Prepare for the shock
Now for the heart of the topic: advice for caregivers when a child announces shockers like, “My other mommy had curly hair” or “I died before.” One 18-month-old toddler, who had spoken in single words only to that point, told her stunned mother, "I am going to take my vows tomorrow. My name is Rose but tomorrow I will be Sister Theresa Gregory."
Bowman offers five suggestions to help you cope with what could be one of the most memorable moments of your life.
· Stay calm. Especially if you’re the driver in a moving vehicle! Many children reveal past lives as they slip into an altered state due to the vibration of the car. Pull over if you can and turn off the car. Take a deep breath and pay attention to the child’s words and tone of voice.
· Acknowledge. Use a loving voice and assuring words to help your child continue with the revelation.
· Allow emotions. Allow the memory to unfold naturally and the child to express his or her emotions.
· Clarify past and present. Help your child to understand that the past life is over and that his or her present reality is safe.
Bowman encourages caregivers to trust that their love for the child will come through. “Respond by affirming, allowing, encouraging, acknowledging, explaining, clarifying, assuring – and always with love,” she writes. “More important than any technique,” she adds, “allow your child to lead the way.” Simple phrases like “Oh, I see,” or “That’s interesting,” or echoing the child’s statement, can help the child to stay focused and continue with the story.
Children’s Past Lives abounds with stories of children (and adults) healing after a relevant past life was revealed. Here’s another story involving her son, Chase. He was upset after a “Ninja” slumber party with games, videos and pizza. After that night, he got anxiety attacks at bedtime. “He felt sick to his stomach, got very pale and quiet, and was anxious about not being able to get to sleep,” Bowman says. This went on for six weeks. The parents tried everything to comfort him but nothing worked.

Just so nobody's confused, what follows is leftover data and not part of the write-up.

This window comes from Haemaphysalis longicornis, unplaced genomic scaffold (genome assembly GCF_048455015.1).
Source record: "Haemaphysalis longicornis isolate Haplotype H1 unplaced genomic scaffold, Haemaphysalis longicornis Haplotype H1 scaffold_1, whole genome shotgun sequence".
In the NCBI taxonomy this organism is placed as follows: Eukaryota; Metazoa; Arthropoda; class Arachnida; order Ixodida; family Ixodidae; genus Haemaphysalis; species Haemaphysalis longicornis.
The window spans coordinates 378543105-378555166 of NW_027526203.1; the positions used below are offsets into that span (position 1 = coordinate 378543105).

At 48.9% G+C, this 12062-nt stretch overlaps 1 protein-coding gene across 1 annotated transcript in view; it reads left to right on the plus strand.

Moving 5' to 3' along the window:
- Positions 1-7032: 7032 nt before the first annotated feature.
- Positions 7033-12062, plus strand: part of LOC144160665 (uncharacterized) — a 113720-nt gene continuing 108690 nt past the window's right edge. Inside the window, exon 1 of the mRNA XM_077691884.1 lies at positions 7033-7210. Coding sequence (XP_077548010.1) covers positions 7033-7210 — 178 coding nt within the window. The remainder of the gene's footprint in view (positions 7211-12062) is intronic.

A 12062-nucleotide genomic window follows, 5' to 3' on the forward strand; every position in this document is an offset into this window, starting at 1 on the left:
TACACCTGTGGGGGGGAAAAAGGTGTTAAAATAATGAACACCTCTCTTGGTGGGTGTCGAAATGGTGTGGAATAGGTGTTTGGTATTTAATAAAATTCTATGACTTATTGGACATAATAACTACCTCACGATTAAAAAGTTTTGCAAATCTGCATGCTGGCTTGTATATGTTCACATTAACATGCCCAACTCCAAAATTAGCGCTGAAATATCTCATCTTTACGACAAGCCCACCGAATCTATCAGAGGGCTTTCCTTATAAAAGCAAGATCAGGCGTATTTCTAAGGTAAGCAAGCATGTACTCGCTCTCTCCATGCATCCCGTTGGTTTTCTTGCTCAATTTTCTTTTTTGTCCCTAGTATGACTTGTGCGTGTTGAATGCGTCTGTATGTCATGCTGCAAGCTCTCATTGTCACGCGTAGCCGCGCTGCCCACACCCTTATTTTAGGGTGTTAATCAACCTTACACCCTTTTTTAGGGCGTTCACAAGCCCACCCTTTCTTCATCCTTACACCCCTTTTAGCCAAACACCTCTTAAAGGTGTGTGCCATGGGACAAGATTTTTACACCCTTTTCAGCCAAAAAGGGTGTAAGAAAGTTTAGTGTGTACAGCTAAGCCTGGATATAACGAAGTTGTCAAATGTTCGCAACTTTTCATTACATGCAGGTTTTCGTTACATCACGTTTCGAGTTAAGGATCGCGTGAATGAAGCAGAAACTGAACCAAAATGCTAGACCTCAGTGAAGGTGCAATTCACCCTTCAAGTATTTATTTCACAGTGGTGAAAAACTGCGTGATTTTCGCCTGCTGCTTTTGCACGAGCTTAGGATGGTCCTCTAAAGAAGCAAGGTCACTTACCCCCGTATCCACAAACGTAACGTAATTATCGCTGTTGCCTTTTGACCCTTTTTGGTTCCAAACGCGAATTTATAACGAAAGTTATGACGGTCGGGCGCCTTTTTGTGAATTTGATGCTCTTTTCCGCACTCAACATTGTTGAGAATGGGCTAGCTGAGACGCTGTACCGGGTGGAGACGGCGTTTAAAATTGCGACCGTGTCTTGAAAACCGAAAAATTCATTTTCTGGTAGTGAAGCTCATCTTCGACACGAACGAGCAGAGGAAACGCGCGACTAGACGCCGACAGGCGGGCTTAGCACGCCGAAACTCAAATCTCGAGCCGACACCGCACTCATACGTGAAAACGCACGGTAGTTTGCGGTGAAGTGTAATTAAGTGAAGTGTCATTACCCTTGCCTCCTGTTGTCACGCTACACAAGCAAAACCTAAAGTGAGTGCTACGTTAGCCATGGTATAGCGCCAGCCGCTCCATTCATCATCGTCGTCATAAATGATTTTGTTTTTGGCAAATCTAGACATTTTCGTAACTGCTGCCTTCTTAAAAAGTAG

Then Chase, who by now was familiar with past lives, suggested doing a regression. His mother helped him to stay with the feelings from the Ninja party in order to find the relevant past life. He traveled in his mind back to “castle times” where he was trying to steal something, got caught, and put in a dungeon where he died. He explored his feelings from that life and could see how the Ninja party triggered the memory. His stomachache left, and he slept peacefully.
* * *
Reincarnation is real to me because I have experienced past lives myself. About 25 years ago, I went to a regression therapist out of curiosity. The lives that I relived seemed credible because of the physical sensations involved. For example, in one life, I was a young soldier shot in the lower back. As I described the incident, I felt a shock at the base of my spine that went to the top of my head and to my feet at the same time. I have never had that sensation in this lifetime.
In another past life memory, I died in a fire. I could feel three stages to the death: I was conscious and in pain; I was unconscious but still alive; then I felt my spirit leave my body. Needless to say, I have not experienced that in this life. The good part about reliving past lives for me is that if I have lived before, I assume I will live again. This present life is just one of many. I'll do my best and know that I can complete things in other lives if necessary.
As I was preparing this article, I asked friends for their experiences. Here’s a sampling:
· Pat says her four-year-old grandson Anders asked her, "Do you miss Christopher?" She told him "Yes" whereupon he replied, “You don’t have to worry about Chris anymore. He’s in my body.” Pat’s son Chris had died at age eight. Anders knew about the death of Chris but the concept "he's in my body" was totally his own thinking. Pat told me, "I don't understand it, I just accept it."
· Maria told me her five-year-old daughter announced she had lived in Atlantis. "The reason Atlantis disappeared," she told her surprised mother, "is that the people abused their psychic powers. They could kill others by using their thoughts."
Anna Olson is a freelance writer and editor living in Winnipeg, Manitoba. If you would like permission to reprint this or other articles, email her at email@example.com.